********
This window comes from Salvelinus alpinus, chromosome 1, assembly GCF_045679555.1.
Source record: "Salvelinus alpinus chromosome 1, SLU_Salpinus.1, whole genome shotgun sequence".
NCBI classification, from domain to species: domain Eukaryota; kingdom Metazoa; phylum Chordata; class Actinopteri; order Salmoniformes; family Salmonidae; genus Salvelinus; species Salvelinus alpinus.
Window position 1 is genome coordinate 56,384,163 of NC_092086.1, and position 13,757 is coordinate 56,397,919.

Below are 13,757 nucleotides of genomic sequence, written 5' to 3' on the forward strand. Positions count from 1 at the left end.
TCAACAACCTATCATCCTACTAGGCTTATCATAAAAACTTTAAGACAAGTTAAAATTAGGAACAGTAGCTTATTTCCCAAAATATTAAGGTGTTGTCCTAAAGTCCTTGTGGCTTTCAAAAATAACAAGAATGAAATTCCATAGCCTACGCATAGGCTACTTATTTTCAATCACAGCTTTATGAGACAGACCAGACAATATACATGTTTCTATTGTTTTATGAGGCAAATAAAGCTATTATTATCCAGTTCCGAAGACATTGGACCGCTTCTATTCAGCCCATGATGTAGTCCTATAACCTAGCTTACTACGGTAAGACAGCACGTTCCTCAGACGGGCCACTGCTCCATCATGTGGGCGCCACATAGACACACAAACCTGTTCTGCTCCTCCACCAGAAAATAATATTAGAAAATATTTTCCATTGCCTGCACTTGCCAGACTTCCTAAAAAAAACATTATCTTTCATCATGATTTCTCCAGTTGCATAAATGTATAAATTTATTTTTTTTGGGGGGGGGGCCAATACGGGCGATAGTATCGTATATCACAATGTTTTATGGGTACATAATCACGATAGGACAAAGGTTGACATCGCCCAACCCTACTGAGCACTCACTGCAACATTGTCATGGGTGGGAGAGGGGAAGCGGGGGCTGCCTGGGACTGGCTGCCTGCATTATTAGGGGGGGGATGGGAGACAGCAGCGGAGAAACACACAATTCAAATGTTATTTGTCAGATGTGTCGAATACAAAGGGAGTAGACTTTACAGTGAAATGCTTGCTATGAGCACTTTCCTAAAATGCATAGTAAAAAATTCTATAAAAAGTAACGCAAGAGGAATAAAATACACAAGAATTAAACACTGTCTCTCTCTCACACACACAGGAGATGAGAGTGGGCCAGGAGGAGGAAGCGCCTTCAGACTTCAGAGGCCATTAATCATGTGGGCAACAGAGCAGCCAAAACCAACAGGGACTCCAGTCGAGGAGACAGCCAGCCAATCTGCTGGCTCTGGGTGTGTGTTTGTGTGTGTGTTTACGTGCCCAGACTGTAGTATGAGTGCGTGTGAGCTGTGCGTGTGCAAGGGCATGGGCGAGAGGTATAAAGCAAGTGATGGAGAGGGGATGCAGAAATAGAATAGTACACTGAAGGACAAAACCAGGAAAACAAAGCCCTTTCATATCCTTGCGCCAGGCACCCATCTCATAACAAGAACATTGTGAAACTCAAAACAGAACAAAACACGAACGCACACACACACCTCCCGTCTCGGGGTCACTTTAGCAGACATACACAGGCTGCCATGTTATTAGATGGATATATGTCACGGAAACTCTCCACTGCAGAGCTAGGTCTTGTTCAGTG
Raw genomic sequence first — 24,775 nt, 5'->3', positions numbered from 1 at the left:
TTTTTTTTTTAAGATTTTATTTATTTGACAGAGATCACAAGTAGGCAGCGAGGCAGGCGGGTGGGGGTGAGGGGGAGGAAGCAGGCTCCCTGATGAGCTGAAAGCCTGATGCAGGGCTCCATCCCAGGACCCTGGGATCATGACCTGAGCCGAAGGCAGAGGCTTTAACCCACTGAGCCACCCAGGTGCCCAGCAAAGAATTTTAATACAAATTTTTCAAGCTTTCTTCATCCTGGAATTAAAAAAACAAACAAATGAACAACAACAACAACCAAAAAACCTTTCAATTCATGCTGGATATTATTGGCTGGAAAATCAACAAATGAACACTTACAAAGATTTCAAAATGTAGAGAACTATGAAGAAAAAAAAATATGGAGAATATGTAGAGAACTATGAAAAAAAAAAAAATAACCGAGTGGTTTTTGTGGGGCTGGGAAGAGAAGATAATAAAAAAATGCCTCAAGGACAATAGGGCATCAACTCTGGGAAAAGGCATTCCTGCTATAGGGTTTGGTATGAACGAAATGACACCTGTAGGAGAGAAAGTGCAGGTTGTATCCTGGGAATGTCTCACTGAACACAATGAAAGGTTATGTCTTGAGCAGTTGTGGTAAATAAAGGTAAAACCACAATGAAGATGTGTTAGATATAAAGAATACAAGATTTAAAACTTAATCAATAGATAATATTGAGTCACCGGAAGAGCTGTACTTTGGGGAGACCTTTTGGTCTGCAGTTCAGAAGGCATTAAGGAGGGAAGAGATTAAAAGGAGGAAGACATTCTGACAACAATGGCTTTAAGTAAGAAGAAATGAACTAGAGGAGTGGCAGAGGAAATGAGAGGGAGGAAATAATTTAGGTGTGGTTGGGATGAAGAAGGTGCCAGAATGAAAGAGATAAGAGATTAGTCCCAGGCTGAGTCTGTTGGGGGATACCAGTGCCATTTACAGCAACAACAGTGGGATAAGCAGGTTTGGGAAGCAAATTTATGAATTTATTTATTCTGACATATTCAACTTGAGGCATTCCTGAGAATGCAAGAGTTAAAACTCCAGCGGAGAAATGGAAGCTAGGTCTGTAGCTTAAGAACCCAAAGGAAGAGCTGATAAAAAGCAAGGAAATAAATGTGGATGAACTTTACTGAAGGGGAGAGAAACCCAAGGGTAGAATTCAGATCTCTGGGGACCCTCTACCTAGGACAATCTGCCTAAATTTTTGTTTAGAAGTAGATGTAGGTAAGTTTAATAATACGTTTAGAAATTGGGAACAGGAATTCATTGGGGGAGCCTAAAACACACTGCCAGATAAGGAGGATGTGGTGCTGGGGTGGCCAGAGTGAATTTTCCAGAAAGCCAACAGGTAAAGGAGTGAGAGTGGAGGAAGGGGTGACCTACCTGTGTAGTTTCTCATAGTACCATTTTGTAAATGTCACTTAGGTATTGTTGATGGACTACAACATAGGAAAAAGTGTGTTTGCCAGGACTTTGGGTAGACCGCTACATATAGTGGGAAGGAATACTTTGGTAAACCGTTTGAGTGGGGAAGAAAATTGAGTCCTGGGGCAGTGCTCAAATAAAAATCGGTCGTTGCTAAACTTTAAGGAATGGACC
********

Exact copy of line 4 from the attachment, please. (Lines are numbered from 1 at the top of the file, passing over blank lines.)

Window position 1 is genome coordinate 56,384,163 of NC_092086.1, and position 13,757 is coordinate 56,397,919.